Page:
Democrats have a Senate problem, and not just in the sense that Republicans currently hold the majority or that the prospect of that changing in 2020 is relatively slim. The problem is that the odds of ever changing it are slimmer than is generally realized.
Data for Progress, a progressive think tank and advocacy organization, is trying to raise alarm bells about the issue. In a new memo, co-founder Colin McAuliffe writes that “the Senate is an irredeemable institution” that’s biased 3 percentage points in the GOP’s favor and systematically underweights the interests of nonwhite Americans.
Of course, the fact that the Senate gives extra weight to the interests of people who live in low-population states is not news. That’s an undemocratic, inegalitarian principle that was deliberately baked into the Senate from its inception. What’s new is that changes in American life have made its disproportionality more consequential.
A key issue is race. As the US has gotten more diverse, that diversity has spread throughout the country unevenly. It’s not impossible for a state to be both small and diverse (Hawaii) or even small and heavily urbanized (Rhode Island), but lower-population states tend to be whiter, more rural, and less educated than average. The result is a system of “racism by proxy” that overweights the interests and opinions of white voters over those of black, Hispanic, and Asian voters.
The growing polarization of the white vote along the lines of population density and educational attainment has also supercharged the once-modest partisan skew of the Senate, making even the most popular changes to health care or minimum-wage policy an extremely heavy lift.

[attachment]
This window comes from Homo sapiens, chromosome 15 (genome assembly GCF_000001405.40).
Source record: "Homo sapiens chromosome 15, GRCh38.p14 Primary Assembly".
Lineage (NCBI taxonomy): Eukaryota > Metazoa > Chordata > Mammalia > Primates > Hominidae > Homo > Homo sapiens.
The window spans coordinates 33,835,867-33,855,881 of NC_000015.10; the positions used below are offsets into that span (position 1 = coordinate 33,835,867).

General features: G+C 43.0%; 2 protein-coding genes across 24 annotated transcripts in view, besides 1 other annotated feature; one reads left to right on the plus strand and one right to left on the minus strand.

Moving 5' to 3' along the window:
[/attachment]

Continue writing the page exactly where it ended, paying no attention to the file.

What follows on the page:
The result is a growing problem that progressives have few if any real ideas for fixing.
The Senate’s growing skew
Back in 1790, about 748,000 people — nearly 40 percent of whom were enslaved — lived in Virginia. The smallest state, Delaware, had 59,000 residents, of whom about 3 percent were enslaved.
The largest state, in other words, was about 12.6 times as big as the smallest state, and the ratio was even lower among free people.
Today, the smallest state is Wyoming, and the state of Washington has about 12.6 times as many people. Of course, Washington isn’t the largest state. Indeed, it’s not even particularly close — 12 states are bigger. Illinois has 22 times Wyoming’s population. Texas is nearly 50 times as big (and growing fast). And California is a stunning 68 times as large.
These are enormous disparities to live with as essentially a matter of historical happenstance. Not only was the Connecticut Compromise defining Senate representation a hard-nosed plan that didn’t reflect any clear larger principle, the boundaries of the states themselves were not drawn the way they are today for any particularly far-sighted reason.
If California had been carved up into Massachusetts-sized states, it could be easily 15 or 16 separate entities — each with about four times the population of Wyoming — rather than the current mismatch. When currently big states like Texas, Illinois, Florida, and California were admitted to the Union, their populations were not particularly large, and there was no specific intention to downweight their residents.